In the past, the most well–known attempts to develop prescription dosage forms that deter, discourage, or prevent nonmedical use have occurred only after rampant abuse of the product created a need for reformulation. The first attempts at making such dosage forms involved the addition of narcotic antagonists into the formulation, particularly to prevent parenteral abuse. One early example was the reformulation of a prescription product containing pentazocine (Talwin®) that was being injected by abusers along with the antihistamine tripelennamine to gain a high similar to heroin . The product was originally approved by the FDA in 1967, a few years before widespread parenteral abuse prompted a reformulation that came out in 1982 . In the United States, the reformulated product include the opioid antagonist naloxone and was renamed Talwin®Nx. The addition of a small amount of naloxone (0.5 mg) is sufficient to block the effects of pentazocine when injected, yet have limited effects when the tablet is taken orally as prescribed. A more recent example of where prevalent abuse prompted a reformulation is with the popular extended release pain medication Oxycontin®. This potent pain medication came to the market at the end of 1995 and was found to be easily crushed, destroying the slow release mechanism and delivering the entire drug at once. By 2000, abuse was far reaching and Purdue Pharma L.P. (Stamford, CT, USA) the makers of the product, began working out a formulation that would be less susceptible to abuse. In April of 2010, a new formulation was approved which relied on inactive ingredient properties and manufacturing processes to produce a tablet more difficult to abuse. The new tablet looks almost identical to the original formulation but resists crushing and milling into a fine powder. Additionally, if crushed, the resultant pieces form a viscous solution when mixed with water and are more resistant to chemical extraction, making the parenteral abuse more difficult . The reformulated version has proven itself to be more deterrent to tampering suggesting that this type of formulation approach can significantly reduce abuse . Furthermore, the reduction in abuse was sufficiently shown to the FDA to allow the manufacturer to be the first to claim in the product labeling that physical and chemical properties of the tablet are expected to make abuse via injection difficult and reduce abuse via the intranasal route (snorting) .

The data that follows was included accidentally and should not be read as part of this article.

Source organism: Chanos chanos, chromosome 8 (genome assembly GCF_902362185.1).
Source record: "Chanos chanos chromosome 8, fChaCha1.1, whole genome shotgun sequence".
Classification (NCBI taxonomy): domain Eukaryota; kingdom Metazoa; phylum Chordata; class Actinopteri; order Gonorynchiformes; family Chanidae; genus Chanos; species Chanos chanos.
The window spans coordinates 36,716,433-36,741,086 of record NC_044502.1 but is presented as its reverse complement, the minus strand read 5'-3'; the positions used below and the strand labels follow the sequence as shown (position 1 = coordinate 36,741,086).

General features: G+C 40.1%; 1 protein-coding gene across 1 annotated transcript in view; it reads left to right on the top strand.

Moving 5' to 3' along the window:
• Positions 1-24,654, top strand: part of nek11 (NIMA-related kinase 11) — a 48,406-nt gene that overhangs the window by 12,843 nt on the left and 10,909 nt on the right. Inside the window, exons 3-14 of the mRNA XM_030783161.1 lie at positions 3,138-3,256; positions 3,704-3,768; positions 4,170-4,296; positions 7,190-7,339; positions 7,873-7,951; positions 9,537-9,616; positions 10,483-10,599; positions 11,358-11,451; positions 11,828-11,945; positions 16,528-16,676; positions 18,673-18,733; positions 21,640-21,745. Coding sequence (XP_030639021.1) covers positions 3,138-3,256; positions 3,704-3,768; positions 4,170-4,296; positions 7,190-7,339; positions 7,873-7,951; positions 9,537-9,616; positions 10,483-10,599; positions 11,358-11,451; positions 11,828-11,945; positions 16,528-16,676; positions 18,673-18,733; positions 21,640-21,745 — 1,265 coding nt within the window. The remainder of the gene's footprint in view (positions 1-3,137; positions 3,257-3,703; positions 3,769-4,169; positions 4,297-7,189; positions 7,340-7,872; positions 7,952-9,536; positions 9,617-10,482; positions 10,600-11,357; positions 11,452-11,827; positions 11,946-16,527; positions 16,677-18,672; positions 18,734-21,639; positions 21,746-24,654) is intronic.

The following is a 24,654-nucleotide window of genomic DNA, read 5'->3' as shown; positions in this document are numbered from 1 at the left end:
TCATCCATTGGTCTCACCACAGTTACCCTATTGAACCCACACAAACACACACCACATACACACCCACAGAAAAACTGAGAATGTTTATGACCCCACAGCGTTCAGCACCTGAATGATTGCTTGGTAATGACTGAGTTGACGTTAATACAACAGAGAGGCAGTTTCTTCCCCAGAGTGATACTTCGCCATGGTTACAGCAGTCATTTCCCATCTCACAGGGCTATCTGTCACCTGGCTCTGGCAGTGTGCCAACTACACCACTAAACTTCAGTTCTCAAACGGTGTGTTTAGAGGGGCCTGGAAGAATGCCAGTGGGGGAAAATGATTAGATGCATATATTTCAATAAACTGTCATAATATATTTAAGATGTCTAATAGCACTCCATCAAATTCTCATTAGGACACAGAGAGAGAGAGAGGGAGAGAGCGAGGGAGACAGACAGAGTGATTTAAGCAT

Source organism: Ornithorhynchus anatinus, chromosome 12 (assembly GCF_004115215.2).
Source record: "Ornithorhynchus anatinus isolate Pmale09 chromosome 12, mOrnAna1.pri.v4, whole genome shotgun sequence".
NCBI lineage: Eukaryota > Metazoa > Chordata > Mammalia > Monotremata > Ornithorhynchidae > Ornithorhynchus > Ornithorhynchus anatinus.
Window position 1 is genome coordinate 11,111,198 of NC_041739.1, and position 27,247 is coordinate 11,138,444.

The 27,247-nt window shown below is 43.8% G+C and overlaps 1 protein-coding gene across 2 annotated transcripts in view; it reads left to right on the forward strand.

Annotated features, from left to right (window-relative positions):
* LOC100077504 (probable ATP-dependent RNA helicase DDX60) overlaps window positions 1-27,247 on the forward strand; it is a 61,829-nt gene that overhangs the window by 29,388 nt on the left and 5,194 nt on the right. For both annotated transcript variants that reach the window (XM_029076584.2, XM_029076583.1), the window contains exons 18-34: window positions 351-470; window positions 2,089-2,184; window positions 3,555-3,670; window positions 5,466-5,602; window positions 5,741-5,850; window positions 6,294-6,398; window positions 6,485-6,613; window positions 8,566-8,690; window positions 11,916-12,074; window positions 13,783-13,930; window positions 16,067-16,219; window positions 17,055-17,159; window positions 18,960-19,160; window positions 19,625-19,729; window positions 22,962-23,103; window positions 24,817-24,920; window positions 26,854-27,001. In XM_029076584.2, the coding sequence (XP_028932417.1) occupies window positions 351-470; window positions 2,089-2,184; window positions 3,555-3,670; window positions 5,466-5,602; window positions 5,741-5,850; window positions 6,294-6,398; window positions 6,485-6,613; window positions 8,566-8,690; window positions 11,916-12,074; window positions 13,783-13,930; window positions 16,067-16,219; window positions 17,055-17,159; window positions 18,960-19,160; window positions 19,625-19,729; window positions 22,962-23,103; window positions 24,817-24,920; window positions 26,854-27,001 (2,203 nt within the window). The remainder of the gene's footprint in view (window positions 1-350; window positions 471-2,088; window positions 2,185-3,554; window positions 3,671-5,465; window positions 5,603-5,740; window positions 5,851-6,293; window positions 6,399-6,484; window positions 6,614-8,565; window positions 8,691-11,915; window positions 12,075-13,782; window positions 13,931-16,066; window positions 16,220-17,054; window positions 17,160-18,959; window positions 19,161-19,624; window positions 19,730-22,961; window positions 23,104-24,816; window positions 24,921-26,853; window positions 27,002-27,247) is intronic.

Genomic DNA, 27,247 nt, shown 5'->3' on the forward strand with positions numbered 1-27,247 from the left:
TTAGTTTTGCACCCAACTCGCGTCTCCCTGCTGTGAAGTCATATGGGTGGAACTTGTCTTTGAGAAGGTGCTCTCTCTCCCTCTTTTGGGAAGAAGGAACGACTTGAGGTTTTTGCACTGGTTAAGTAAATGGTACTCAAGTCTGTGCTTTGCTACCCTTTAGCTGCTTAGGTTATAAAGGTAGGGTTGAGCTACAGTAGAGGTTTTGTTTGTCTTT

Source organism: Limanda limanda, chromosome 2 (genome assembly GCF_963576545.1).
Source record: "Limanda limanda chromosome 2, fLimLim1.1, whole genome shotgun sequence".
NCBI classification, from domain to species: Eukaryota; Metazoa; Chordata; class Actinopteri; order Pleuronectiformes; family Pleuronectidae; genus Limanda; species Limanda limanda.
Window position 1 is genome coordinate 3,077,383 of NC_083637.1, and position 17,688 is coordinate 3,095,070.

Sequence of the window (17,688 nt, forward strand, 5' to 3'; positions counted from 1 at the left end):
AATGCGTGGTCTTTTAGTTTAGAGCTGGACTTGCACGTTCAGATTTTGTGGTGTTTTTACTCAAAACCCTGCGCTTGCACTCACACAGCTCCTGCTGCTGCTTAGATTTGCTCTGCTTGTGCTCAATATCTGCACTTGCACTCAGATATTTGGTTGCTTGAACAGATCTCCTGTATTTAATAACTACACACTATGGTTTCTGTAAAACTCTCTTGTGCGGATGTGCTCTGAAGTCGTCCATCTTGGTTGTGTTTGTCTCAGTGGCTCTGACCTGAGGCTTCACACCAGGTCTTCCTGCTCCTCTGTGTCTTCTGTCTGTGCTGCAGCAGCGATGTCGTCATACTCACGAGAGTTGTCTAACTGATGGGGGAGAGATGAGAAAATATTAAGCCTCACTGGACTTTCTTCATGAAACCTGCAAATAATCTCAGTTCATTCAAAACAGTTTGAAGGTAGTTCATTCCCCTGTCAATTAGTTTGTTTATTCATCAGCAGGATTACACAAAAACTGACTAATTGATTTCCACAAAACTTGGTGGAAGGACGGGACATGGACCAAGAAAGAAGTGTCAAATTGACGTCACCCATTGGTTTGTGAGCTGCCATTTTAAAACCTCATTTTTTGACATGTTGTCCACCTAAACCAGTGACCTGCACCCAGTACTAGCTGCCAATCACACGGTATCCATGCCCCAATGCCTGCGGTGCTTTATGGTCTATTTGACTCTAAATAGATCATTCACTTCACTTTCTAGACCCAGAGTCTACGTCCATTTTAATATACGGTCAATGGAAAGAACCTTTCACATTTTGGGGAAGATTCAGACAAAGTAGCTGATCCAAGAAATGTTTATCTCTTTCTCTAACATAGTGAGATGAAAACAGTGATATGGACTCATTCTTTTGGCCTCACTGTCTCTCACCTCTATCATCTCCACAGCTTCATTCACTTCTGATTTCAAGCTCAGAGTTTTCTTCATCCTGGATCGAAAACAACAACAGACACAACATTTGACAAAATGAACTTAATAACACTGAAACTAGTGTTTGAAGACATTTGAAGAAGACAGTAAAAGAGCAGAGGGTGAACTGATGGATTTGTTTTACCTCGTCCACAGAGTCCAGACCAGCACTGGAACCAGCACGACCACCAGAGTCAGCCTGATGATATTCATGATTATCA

Similar to the shift from curative care to preventive medicine, a shift from simple drug formulations to ones having abuse prevention is becoming more common. Prescription medications containing drugs known or suspected to be abused are now entering the clinical arena prepared to handle multiple types of tampering and abuse that can occur after reaching the general population. Examples of these formulations include extended release analgesics such as Exaglo®, Opana ER®, and Nucynta ER, which are formulated with excipients that make them hard to crush, inject, and⁄or snort. Immediate release formulations include Oxecta® which has gelling agents in the tablet that activate when wet and also includes a substance that causes nasal irritation when insufflated . These new formulation and technology approaches are rapidly expanding and include a number of products and proprietary formulations that are in development, but also include some that have had manufacturing issues, or were denied regulatory approval .
The future of drugs is entering a time where we are looking not only at the pharmacodynamics and pharmacokinetics of the active drug, but also are placing emphasis on how the formulation itself can affect these parameters. Furthermore, the ability of a formulation itself to change the abuse liability of a product through innovative technologies can help prevent drug abuse related morbidity, mortality and healthcare expenses. It is worthwhile to remember that a drug product must be kept safe and efficacious throughout its use. This must include keeping it safe when inadvertent tampering occurs all the way to intentional abuse, yet still remain effective as a therapeutic agent for its intended purpose. Abuse–deterrent formulations are capable of achieving this by housing medicinal agents in formulations that show promise in lowering prescription drug abuse worldwide.